Like a number of the Indy figures, Dovchenko’s sculpt is excellent from the neck down, but has some issues with his head. The head itself is pretty well done, and a fairly good likeness, but his sculpted officer’s cap is just way too big. It looks like Jiffy Pop is about to burst up through his head. Ok, maybe it’s not that bad, and in fairness it only looks really bad when staring at it from directly in front. The uniform is nicely recreated here and overall, I’m pretty fond of this figure even with his big hat. I would note that the sculpting on the sleeves does unfortunately inhibit the elbow joints quite a bit. Dovchenko came with an automatic pistol and an AK-47 with a collapsed stock. The AK-47 is a particularly nice accessory, complete with a detailed sculpt and paint apps for the wood.


Next up is Irina Spalko. I don’t really care for Cate Blanchett as an actress, and I really didn’t like this character in the film at all. Her Russian accent bothered me a lot more than Harrison Ford’s did in K-19, and that’s saying something considering all the flack poor Ford caught about that performance. Anyway, I couldn’t figure out whether Lucas and Spielberg were trying to make Spalko into some kind of sexy femme fatale, but with that bizarre Romulan haircut, I was having none of it.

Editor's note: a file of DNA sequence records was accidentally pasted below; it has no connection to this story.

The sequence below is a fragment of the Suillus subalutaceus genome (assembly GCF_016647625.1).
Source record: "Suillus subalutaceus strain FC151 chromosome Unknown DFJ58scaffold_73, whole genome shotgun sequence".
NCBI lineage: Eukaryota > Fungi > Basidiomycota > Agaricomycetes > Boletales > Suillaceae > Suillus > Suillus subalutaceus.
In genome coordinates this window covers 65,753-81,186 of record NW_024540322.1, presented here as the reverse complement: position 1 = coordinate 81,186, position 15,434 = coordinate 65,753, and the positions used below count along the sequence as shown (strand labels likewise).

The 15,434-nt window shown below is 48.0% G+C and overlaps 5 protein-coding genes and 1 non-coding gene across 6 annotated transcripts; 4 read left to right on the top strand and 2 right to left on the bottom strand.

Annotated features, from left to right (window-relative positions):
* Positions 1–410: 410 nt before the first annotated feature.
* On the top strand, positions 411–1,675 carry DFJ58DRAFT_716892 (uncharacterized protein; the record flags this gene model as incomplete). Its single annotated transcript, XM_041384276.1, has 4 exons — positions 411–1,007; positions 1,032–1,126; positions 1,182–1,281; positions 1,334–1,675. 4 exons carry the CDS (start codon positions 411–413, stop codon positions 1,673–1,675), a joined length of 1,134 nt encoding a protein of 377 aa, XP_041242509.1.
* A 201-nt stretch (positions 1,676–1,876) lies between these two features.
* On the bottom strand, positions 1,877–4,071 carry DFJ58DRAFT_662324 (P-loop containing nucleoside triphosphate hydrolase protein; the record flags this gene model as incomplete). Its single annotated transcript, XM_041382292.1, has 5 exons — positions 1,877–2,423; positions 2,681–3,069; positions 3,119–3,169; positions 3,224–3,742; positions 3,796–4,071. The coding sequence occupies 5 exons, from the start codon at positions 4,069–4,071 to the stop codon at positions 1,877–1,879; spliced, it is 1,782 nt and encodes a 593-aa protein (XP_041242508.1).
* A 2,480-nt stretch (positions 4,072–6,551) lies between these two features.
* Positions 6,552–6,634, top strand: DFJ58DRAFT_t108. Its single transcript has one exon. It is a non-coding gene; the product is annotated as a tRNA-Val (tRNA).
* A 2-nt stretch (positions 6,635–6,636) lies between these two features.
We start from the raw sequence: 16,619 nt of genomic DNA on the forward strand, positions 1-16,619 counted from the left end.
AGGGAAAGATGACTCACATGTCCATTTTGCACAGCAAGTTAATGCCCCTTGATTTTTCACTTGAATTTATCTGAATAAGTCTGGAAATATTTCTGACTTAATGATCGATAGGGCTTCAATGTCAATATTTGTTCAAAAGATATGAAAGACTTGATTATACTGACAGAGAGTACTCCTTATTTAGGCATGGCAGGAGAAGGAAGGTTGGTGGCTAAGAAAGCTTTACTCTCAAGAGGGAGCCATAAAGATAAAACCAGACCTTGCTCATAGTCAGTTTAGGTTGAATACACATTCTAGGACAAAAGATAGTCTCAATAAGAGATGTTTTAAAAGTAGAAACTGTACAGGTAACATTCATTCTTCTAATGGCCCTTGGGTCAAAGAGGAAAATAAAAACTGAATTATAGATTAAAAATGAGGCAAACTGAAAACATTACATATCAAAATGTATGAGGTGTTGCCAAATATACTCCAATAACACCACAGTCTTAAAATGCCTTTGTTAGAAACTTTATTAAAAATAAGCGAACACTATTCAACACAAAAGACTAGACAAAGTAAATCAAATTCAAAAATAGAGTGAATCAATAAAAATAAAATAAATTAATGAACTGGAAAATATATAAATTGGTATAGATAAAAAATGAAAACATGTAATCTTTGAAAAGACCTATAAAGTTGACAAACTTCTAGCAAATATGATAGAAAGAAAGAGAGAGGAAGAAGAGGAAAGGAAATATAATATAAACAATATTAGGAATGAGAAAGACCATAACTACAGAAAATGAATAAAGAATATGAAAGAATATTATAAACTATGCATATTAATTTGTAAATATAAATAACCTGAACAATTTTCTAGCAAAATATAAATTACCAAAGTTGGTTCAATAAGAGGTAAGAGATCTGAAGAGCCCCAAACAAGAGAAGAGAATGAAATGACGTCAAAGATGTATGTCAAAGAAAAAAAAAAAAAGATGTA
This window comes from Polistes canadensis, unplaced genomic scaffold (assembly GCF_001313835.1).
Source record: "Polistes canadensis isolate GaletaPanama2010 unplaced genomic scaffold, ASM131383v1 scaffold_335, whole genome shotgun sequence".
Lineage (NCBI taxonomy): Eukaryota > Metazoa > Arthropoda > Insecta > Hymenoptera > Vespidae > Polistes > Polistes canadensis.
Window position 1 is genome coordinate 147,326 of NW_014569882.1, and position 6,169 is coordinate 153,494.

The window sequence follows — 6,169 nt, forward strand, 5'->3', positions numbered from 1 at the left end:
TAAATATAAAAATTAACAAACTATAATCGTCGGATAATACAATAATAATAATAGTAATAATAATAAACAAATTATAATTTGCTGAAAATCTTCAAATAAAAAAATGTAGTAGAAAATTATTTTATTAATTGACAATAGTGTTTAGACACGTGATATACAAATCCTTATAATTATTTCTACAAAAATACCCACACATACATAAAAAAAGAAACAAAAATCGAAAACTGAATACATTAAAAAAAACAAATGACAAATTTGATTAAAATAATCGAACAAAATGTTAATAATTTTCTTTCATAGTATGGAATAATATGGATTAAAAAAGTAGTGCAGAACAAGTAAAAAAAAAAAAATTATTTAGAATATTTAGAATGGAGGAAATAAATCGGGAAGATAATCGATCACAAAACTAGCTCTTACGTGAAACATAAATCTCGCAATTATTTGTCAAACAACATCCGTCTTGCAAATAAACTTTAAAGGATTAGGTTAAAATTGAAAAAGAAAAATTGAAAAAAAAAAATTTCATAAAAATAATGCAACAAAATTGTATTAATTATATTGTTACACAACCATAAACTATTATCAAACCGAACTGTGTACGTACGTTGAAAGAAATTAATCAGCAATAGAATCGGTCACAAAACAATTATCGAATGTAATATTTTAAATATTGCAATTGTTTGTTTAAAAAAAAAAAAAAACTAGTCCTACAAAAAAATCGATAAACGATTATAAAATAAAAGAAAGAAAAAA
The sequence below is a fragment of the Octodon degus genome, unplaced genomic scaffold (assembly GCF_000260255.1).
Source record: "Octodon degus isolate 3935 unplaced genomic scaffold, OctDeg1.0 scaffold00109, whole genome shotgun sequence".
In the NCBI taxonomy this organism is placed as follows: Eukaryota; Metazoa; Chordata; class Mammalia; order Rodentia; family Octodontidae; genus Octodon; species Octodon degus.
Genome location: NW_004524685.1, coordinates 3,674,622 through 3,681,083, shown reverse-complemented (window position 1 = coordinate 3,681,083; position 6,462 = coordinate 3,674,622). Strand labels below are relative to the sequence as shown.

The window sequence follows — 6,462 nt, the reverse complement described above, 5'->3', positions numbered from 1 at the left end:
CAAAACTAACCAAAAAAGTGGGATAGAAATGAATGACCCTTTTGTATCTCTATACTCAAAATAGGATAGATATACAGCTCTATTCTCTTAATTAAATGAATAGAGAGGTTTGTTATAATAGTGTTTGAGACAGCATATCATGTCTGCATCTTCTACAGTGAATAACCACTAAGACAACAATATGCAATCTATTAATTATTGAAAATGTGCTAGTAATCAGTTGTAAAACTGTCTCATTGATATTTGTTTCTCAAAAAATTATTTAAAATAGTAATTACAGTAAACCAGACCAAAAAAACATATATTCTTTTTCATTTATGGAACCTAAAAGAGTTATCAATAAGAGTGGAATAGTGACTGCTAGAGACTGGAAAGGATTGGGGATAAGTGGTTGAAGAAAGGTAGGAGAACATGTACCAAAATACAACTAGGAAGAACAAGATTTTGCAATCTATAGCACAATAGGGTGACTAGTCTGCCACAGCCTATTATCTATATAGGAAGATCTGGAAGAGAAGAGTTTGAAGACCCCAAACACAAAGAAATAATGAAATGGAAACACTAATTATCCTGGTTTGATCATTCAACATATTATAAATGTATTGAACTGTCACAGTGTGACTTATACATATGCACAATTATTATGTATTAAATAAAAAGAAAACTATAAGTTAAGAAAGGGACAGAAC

Nonetheless, Hasbro did a very good job bringing her to 3 3/4″ figure form. Considering Hasbro’s past issues with female head sculpts, Irina made out pretty good here. The likeness is passable and the paint apps are fairly neat. Her uniform is also really well done right down to the fine detail on her buttons and belt buckle. I really like the scabbard too, even if it doesn’t actually hold her rapier. Spalko comes with an automatic pistol and her rapier. The rapier is pretty close to the one that came with one of the Mutt Williams. Whatever I think of the character, I’ve got zero complaints about this figure.